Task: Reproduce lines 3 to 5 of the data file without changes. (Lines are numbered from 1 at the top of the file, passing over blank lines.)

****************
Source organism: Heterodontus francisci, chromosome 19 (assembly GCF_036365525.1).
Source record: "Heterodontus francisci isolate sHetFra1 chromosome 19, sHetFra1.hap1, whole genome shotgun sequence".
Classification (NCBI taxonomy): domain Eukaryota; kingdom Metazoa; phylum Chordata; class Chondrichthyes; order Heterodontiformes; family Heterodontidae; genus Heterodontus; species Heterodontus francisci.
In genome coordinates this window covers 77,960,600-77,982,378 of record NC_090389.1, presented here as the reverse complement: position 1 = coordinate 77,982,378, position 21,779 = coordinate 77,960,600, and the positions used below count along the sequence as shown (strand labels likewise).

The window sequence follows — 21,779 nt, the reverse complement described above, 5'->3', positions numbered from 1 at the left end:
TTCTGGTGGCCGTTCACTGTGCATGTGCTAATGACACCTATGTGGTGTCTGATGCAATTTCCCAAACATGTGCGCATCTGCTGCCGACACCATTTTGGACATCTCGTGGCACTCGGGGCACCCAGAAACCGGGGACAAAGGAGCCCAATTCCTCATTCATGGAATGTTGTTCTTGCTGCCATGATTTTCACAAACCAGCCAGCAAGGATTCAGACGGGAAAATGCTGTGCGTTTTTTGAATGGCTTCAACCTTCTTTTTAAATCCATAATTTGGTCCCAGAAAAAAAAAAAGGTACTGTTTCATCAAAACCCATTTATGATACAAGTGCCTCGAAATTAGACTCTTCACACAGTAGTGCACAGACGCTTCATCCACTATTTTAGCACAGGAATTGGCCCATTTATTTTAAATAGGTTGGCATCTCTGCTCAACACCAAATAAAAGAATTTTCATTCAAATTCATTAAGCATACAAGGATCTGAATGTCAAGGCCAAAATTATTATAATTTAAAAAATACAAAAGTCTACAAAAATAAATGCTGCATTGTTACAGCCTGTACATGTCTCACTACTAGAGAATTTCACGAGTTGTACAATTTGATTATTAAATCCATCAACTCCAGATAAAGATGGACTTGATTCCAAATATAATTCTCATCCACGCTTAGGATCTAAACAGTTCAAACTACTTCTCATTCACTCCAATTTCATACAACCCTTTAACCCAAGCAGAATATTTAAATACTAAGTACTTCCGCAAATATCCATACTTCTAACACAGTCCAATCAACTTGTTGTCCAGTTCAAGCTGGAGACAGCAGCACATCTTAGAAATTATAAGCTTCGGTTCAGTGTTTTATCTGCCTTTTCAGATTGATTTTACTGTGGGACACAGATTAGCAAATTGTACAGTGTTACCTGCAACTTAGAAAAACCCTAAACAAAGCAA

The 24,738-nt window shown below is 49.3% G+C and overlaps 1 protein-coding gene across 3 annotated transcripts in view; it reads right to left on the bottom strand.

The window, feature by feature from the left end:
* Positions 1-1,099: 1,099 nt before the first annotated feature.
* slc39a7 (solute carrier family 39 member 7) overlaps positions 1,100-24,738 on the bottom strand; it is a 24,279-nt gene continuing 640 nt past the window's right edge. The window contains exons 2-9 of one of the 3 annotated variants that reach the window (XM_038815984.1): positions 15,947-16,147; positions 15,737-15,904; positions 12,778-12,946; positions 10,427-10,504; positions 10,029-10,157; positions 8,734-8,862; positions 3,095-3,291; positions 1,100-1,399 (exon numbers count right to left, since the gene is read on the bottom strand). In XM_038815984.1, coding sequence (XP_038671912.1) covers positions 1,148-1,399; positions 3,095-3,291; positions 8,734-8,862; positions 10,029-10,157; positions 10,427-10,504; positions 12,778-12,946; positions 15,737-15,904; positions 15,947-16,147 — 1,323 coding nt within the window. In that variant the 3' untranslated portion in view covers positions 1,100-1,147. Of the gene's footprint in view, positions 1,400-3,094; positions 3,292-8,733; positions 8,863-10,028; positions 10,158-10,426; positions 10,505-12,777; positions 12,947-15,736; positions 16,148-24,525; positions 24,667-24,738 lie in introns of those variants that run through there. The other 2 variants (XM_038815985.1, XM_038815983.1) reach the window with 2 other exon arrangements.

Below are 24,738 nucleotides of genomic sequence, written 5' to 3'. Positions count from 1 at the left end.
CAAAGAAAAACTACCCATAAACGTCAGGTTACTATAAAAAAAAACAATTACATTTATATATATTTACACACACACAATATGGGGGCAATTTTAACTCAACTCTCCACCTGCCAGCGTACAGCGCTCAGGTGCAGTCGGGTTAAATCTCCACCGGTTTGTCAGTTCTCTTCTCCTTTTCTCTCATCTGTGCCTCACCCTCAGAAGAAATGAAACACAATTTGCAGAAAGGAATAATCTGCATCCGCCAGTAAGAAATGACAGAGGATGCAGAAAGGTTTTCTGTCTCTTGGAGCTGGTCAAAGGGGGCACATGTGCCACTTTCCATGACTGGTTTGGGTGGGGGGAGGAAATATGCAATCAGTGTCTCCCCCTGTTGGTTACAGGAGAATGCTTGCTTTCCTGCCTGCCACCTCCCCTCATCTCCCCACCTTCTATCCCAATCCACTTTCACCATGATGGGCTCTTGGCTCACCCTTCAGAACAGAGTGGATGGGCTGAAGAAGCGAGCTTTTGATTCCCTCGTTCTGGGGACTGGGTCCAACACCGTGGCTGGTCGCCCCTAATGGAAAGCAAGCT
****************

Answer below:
Classification (NCBI taxonomy): domain Eukaryota; kingdom Metazoa; phylum Chordata; class Chondrichthyes; order Heterodontiformes; family Heterodontidae; genus Heterodontus; species Heterodontus francisci.
In genome coordinates this window covers 77,960,600-77,982,378 of record NC_090389.1, presented here as the reverse complement: position 1 = coordinate 77,982,378, position 21,779 = coordinate 77,960,600, and the positions used below count along the sequence as shown (strand labels likewise).

The window sequence follows — 21,779 nt, the reverse complement described above, 5'->3', positions numbered from 1 at the left end: